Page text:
High in the Pyrenees, tucked into one of the innumerable valleys and away from the normal passes through those mountains, there was a monastery. It had little to distinguish it from others, really. It was just a middling-sized place full of industrious, serene men, helping lost travelers and providing nearby hamlets with really good beer.
Monasteries, of course, are usually the last place to find extremely spiritual people, at least insofar as we define the word "spiritual." Being self-reliant, the monks often find themselves spending far more time shoveling manure and tilling fields than kneeling in contemplation of the Divine Mysteries.
In this monastery, however, there once was an abbot who combined the very best of an earthy spirituality with the best of heavenly insight and inspiration. He was dearly loved by everyone who met him, and was known for quite some distance for his wisdom, leading everyone, including his own brothers in the monastery, to drop the title "Abbot" and call him "Teacher."
Every morning before their work began and every evening before retiring, the Teacher would speak to the assembled brothers. He was wise and compassionate, and the years of his stewardship were the apex of that monastery's history. The Teacher was also a man freed from the burdens of earthly desire and never abused his power, never used the monastery's resources for his own gain. His only indulgence was a cat.
Like all felines, the Teacher's cat had a soul of pure evil that was obvious to everyone but the Teacher himself. No amount of destruction, no number of scratches could convince the Teacher that the hissing, spitting demon/cat he kept was anything different than the little ball of fluff he'd first brought into his life.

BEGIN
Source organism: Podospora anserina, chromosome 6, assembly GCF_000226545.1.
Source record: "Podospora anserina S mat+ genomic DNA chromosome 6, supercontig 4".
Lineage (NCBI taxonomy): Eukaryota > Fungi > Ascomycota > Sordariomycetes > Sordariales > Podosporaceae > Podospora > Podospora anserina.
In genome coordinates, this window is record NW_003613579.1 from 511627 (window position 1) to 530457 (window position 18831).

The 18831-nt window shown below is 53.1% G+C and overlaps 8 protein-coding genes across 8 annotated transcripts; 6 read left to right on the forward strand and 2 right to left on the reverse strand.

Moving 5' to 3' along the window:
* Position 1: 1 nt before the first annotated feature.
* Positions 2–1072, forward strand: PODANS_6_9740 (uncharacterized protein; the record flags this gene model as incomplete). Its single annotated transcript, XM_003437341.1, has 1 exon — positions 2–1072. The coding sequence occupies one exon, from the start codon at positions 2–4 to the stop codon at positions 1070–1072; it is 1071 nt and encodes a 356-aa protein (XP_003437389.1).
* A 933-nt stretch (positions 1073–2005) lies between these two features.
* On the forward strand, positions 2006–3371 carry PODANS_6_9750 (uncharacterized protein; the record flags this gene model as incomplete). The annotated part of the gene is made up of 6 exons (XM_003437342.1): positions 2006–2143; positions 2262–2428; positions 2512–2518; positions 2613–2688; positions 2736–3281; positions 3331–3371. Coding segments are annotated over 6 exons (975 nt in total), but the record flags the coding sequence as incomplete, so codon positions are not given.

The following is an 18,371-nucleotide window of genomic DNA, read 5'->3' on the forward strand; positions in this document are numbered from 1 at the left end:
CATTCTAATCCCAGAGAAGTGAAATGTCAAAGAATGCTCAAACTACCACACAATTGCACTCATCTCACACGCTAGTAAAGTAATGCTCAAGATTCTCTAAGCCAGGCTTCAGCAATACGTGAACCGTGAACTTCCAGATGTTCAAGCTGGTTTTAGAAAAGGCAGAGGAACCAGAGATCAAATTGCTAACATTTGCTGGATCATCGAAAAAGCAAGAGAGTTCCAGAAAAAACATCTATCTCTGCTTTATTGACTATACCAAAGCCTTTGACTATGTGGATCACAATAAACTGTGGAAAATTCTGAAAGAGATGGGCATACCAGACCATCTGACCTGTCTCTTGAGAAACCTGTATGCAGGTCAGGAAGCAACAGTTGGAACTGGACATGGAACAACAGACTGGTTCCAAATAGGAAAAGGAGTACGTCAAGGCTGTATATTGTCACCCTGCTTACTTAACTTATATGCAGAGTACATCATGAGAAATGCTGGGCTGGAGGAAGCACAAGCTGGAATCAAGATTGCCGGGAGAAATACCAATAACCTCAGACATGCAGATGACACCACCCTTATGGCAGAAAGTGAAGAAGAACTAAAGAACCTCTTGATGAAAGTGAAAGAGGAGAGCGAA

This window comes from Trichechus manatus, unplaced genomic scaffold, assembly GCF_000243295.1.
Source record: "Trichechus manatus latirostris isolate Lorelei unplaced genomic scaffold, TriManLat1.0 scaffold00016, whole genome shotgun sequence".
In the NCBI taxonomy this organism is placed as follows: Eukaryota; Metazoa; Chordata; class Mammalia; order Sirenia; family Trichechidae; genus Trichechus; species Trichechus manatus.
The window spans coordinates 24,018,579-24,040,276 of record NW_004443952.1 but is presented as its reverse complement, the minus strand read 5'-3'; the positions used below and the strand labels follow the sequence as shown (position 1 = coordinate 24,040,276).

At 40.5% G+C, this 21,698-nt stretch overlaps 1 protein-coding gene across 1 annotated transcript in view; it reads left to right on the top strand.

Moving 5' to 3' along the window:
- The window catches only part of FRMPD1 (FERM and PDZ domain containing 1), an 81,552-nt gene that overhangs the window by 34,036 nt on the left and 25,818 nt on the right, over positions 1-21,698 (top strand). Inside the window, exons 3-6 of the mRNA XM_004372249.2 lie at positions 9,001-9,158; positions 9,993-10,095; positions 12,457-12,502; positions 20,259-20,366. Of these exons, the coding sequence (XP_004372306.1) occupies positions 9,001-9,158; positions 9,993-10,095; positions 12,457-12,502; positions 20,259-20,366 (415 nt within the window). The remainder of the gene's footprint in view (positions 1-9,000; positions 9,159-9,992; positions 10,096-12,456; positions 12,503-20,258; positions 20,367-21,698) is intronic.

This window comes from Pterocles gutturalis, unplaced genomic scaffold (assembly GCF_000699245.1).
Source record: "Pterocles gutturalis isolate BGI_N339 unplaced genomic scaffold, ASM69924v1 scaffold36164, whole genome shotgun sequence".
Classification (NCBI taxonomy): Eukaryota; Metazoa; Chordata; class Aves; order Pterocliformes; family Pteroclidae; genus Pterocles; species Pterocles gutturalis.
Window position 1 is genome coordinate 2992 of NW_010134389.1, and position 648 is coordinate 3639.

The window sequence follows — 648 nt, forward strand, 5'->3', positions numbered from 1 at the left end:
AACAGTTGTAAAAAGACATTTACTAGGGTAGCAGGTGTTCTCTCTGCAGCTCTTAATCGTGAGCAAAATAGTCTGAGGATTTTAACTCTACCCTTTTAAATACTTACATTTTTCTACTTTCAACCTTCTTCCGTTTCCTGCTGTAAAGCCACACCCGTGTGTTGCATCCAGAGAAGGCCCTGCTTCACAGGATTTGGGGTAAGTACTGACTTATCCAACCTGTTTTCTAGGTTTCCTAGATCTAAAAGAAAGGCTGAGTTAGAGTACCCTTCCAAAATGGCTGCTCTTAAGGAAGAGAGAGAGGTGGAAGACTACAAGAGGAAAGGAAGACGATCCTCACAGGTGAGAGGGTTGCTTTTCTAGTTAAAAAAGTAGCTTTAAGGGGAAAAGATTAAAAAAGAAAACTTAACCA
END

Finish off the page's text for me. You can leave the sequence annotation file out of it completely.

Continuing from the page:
The Teacher's cat, then, had the run of the place. He disrupted as much as he could, especially during the morning and evening sessions with the Teacher. It was only because of the Teacher's surpassing wisdom and charisma that the brothers were able to put up with the cat.
Unfortunately, the Teacher died like anyone else. The monastery went into deep mourning for their loss, and as often happens, the next abbot spent most of his time trying to keep things as they were under the guidance of the Teacher. Even the awful cat was redeemed in the eyes of the community, because of the living - some might say "undead" - connection to the Teacher the cat represented. So as they kept up the morning and evening teaching sessions rehashing the Teacher's lessons, they also allowed the cat to attend and disrupt them.
The Teacher's cat one day decided to see what havoc he could wreak in the afterlife and was found dead by the suddenly-relieved brother tasked with changing his litterbox and giving him food. It is a sign of the deep love for the Teacher and the deep loss they all felt that when the evening session came, one of the brothers suggested getting another cat to remind them of how much the Teacher loved his. And so they did.
The seasons passed this monastery in the mountains, and the brothers grew old and went on to their rewards. The memory of the Teacher was kept alive and amended as necessary, with the best qualities and practices of his successors inevitably being attributed to him. The cat which replaced the Teacher died and was replaced, who was replaced as well. After many years much of what the Teacher did and said was lost to the community. Most of the brothers didn't learn of this revered figure from the past, and the monastery entered a low point of its history, ruled over by petty little abbots who abused their authority and lived sumptuously at the expense of not only the hard work of their fellow monks, but the gifts they were able to extort from the surrounding communities. Everything good which had been passed on from the Teacher was lost.
But the morning and evening teaching sessions still happened. And for each session, before they could begin, the cat was carried in on soft pillows and placed in a seat of honor before the assembled brothers. The cat's collar was pure gold, and he ate better than anyone beside the abbot himself. He had his own chambers (those of the Teacher, kept empty for his memory), richly decorated with silks and jewels. Nothing could happen at that monastery without the presence - and with it the ceremonial blessing - of the Teacher's cat.
As humans, we tend to hold onto the damnedest things.